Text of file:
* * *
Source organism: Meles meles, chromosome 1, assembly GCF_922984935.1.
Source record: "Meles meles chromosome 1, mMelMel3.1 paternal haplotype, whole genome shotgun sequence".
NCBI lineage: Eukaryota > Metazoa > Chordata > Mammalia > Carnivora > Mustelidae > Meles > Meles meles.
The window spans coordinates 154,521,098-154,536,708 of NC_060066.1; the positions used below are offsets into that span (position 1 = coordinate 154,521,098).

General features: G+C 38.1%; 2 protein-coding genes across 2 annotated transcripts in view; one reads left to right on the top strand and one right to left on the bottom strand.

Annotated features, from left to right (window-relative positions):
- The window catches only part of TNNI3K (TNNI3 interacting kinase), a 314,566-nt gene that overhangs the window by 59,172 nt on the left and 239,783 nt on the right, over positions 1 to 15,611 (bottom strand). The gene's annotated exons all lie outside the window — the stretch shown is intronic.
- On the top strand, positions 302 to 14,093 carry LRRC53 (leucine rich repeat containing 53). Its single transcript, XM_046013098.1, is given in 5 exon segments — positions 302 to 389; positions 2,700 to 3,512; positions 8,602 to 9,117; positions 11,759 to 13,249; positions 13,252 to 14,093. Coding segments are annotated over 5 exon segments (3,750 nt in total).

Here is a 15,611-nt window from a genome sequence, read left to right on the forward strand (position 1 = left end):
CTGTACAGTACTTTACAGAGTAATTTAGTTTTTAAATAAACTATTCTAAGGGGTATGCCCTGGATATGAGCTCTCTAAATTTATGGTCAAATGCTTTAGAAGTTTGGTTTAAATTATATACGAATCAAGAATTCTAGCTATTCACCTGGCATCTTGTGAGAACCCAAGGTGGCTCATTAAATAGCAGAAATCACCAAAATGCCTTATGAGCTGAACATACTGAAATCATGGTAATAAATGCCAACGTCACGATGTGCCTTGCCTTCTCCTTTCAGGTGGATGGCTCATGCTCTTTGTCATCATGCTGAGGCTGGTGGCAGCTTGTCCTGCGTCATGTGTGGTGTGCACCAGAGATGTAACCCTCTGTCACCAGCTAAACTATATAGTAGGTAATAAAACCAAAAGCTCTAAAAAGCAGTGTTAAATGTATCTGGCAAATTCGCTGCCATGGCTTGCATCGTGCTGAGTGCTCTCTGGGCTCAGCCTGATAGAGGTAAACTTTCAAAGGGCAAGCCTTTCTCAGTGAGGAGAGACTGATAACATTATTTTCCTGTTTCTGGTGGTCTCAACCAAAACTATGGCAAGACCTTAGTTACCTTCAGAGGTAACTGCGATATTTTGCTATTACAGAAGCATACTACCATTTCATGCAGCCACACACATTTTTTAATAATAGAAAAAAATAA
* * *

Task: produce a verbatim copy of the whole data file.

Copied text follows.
Source organism: Meles meles, chromosome 1, assembly GCF_922984935.1.
Source record: "Meles meles chromosome 1, mMelMel3.1 paternal haplotype, whole genome shotgun sequence".
NCBI lineage: Eukaryota > Metazoa > Chordata > Mammalia > Carnivora > Mustelidae > Meles > Meles meles.
The window spans coordinates 154,521,098-154,536,708 of NC_060066.1; the positions used below are offsets into that span (position 1 = coordinate 154,521,098).

General features: G+C 38.1%; 2 protein-coding genes across 2 annotated transcripts in view; one reads left to right on the top strand and one right to left on the bottom strand.

Annotated features, from left to right (window-relative positions):
- The window catches only part of TNNI3K (TNNI3 interacting kinase), a 314,566-nt gene that overhangs the window by 59,172 nt on the left and 239,783 nt on the right, over positions 1 to 15,611 (bottom strand). The gene's annotated exons all lie outside the window — the stretch shown is intronic.
- On the top strand, positions 302 to 14,093 carry LRRC53 (leucine rich repeat containing 53). Its single transcript, XM_046013098.1, is given in 5 exon segments — positions 302 to 389; positions 2,700 to 3,512; positions 8,602 to 9,117; positions 11,759 to 13,249; positions 13,252 to 14,093. Coding segments are annotated over 5 exon segments (3,750 nt in total).

Here is a 15,611-nt window from a genome sequence, read left to right on the forward strand (position 1 = left end):
CTGTACAGTACTTTACAGAGTAATTTAGTTTTTAAATAAACTATTCTAAGGGGTATGCCCTGGATATGAGCTCTCTAAATTTATGGTCAAATGCTTTAGAAGTTTGGTTTAAATTATATACGAATCAAGAATTCTAGCTATTCACCTGGCATCTTGTGAGAACCCAAGGTGGCTCATTAAATAGCAGAAATCACCAAAATGCCTTATGAGCTGAACATACTGAAATCATGGTAATAAATGCCAACGTCACGATGTGCCTTGCCTTCTCCTTTCAGGTGGATGGCTCATGCTCTTTGTCATCATGCTGAGGCTGGTGGCAGCTTGTCCTGCGTCATGTGTGGTGTGCACCAGAGATGTAACCCTCTGTCACCAGCTAAACTATATAGTAGGTAATAAAACCAAAAGCTCTAAAAAGCAGTGTTAAATGTATCTGGCAAATTCGCTGCCATGGCTTGCATCGTGCTGAGTGCTCTCTGGGCTCAGCCTGATAGAGGTAAACTTTCAAAGGGCAAGCCTTTCTCAGTGAGGAGAGACTGATAACATTATTTTCCTGTTTCTGGTGGTCTCAACCAAAACTATGGCAAGACCTTAGTTACCTTCAGAGGTAACTGCGATATTTTGCTATTACAGAAGCATACTACCATTTCATGCAGCCACACACATTTTTTAATAATAGAAAAAAATAA